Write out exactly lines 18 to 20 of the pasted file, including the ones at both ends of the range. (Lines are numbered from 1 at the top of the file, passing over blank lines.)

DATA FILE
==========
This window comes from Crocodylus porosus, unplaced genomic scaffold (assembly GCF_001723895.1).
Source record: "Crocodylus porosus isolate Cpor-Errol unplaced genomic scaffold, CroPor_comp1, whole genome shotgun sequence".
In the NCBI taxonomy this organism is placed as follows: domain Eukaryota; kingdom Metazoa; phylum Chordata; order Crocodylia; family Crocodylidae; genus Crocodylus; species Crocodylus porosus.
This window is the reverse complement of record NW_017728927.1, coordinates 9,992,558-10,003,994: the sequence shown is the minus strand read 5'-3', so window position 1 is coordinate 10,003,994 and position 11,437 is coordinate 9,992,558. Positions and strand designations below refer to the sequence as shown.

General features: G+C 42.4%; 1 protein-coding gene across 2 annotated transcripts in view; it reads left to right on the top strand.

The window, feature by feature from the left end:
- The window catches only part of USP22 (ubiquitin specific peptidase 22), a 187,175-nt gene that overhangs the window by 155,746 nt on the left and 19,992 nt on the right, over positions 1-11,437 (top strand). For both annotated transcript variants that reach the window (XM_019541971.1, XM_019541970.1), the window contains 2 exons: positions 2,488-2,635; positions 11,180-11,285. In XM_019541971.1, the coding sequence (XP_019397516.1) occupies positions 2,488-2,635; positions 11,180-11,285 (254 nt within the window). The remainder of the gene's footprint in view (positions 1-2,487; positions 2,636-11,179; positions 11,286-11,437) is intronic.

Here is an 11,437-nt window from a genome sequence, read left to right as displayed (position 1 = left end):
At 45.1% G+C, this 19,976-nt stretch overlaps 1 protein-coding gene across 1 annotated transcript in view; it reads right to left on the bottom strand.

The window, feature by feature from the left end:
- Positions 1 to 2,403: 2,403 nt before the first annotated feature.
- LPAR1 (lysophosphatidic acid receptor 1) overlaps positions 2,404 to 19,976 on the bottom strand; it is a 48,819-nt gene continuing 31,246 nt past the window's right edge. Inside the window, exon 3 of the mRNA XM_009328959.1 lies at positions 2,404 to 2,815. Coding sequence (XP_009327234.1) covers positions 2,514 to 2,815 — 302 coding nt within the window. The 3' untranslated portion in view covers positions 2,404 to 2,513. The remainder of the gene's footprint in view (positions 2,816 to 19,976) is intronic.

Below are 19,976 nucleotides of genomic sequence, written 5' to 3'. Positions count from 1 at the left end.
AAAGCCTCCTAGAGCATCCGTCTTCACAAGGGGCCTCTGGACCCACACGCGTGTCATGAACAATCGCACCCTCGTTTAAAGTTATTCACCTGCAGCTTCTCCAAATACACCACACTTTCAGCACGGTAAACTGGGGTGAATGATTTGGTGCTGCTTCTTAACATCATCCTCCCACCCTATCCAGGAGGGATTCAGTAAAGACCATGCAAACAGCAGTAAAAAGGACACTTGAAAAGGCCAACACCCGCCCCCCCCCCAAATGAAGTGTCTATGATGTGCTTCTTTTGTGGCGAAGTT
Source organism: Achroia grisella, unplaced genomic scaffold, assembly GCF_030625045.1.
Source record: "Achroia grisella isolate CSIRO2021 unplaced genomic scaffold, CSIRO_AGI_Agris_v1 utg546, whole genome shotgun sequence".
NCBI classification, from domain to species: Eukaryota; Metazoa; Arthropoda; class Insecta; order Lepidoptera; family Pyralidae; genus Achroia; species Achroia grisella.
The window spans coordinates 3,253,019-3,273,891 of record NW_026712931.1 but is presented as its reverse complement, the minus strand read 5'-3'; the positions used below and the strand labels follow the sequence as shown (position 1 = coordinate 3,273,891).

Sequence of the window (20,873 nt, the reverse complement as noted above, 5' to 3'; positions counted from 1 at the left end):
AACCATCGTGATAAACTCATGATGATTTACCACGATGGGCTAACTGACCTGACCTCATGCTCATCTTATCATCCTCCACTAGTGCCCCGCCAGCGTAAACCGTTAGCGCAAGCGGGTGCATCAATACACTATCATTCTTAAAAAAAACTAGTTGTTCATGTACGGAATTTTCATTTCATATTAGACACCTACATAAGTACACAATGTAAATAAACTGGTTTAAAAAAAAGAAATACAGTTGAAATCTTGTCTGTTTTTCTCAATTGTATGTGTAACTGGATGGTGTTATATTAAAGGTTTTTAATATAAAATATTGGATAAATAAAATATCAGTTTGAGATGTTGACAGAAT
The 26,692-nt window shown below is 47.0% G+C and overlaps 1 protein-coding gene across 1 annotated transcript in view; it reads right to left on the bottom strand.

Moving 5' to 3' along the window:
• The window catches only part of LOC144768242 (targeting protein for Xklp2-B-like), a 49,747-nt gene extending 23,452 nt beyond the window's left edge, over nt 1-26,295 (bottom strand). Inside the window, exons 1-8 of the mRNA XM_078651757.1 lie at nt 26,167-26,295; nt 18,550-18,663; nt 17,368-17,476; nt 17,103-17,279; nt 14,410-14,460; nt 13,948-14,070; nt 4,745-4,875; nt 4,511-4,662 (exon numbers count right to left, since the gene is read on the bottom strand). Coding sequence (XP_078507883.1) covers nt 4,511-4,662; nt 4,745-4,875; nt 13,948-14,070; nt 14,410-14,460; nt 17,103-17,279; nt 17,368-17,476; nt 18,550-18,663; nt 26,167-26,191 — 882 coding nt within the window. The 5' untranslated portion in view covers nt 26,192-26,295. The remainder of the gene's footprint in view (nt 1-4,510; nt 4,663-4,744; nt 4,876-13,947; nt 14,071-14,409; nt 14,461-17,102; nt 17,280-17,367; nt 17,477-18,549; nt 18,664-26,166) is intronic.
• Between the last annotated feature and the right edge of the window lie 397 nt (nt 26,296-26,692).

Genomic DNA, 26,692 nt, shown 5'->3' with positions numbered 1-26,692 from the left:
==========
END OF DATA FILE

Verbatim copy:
The window spans coordinates 3,253,019-3,273,891 of record NW_026712931.1 but is presented as its reverse complement, the minus strand read 5'-3'; the positions used below and the strand labels follow the sequence as shown (position 1 = coordinate 3,273,891).

Sequence of the window (20,873 nt, the reverse complement as noted above, 5' to 3'; positions counted from 1 at the left end):
AACCATCGTGATAAACTCATGATGATTTACCACGATGGGCTAACTGACCTGACCTCATGCTCATCTTATCATCCTCCACTAGTGCCCCGCCAGCGTAAACCGTTAGCGCAAGCGGGTGCATCAATACACTATCATTCTTAAAAAAAACTAGTTGTTCATGTACGGAATTTTCATTTCATATTAGACACCTACATAAGTACACAATGTAAATAAACTGGTTTAAAAAAAAGAAATACAGTTGAAATCTTGTCTGTTTTTCTCAATTGTATGTGTAACTGGATGGTGTTATATTAAAGGTTTTTAATATAAAATATTGGATAAATAAAATATCAGTTTGAGATGTTGACAGAAT